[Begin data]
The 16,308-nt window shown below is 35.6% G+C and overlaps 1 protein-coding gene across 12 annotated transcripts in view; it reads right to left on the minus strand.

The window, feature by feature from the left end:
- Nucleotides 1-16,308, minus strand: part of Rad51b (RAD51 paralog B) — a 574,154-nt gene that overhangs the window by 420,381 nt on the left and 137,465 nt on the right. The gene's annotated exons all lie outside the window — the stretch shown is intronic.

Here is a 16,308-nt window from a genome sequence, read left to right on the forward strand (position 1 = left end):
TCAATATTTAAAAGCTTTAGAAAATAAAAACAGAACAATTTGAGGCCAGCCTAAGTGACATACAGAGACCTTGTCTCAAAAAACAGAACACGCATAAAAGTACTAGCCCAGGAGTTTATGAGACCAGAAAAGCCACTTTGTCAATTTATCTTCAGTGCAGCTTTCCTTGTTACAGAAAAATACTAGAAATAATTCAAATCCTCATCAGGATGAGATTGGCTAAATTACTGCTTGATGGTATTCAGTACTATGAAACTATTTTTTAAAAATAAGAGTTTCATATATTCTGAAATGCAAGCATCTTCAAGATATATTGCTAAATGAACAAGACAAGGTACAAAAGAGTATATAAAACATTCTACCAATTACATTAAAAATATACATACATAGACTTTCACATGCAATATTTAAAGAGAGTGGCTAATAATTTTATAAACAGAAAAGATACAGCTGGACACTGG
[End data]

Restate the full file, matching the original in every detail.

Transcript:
The 16,308-nt window shown below is 35.6% G+C and overlaps 1 protein-coding gene across 12 annotated transcripts in view; it reads right to left on the minus strand.

The window, feature by feature from the left end:
- Nucleotides 1-16,308, minus strand: part of Rad51b (RAD51 paralog B) — a 574,154-nt gene that overhangs the window by 420,381 nt on the left and 137,465 nt on the right. The gene's annotated exons all lie outside the window — the stretch shown is intronic.

Here is a 16,308-nt window from a genome sequence, read left to right on the forward strand (position 1 = left end):
TCAATATTTAAAAGCTTTAGAAAATAAAAACAGAACAATTTGAGGCCAGCCTAAGTGACATACAGAGACCTTGTCTCAAAAAACAGAACACGCATAAAAGTACTAGCCCAGGAGTTTATGAGACCAGAAAAGCCACTTTGTCAATTTATCTTCAGTGCAGCTTTCCTTGTTACAGAAAAATACTAGAAATAATTCAAATCCTCATCAGGATGAGATTGGCTAAATTACTGCTTGATGGTATTCAGTACTATGAAACTATTTTTTAAAAATAAGAGTTTCATATATTCTGAAATGCAAGCATCTTCAAGATATATTGCTAAATGAACAAGACAAGGTACAAAAGAGTATATAAAACATTCTACCAATTACATTAAAAATATACATACATAGACTTTCACATGCAATATTTAAAGAGAGTGGCTAATAATTTTATAAACAGAAAAGATACAGCTGGACACTGG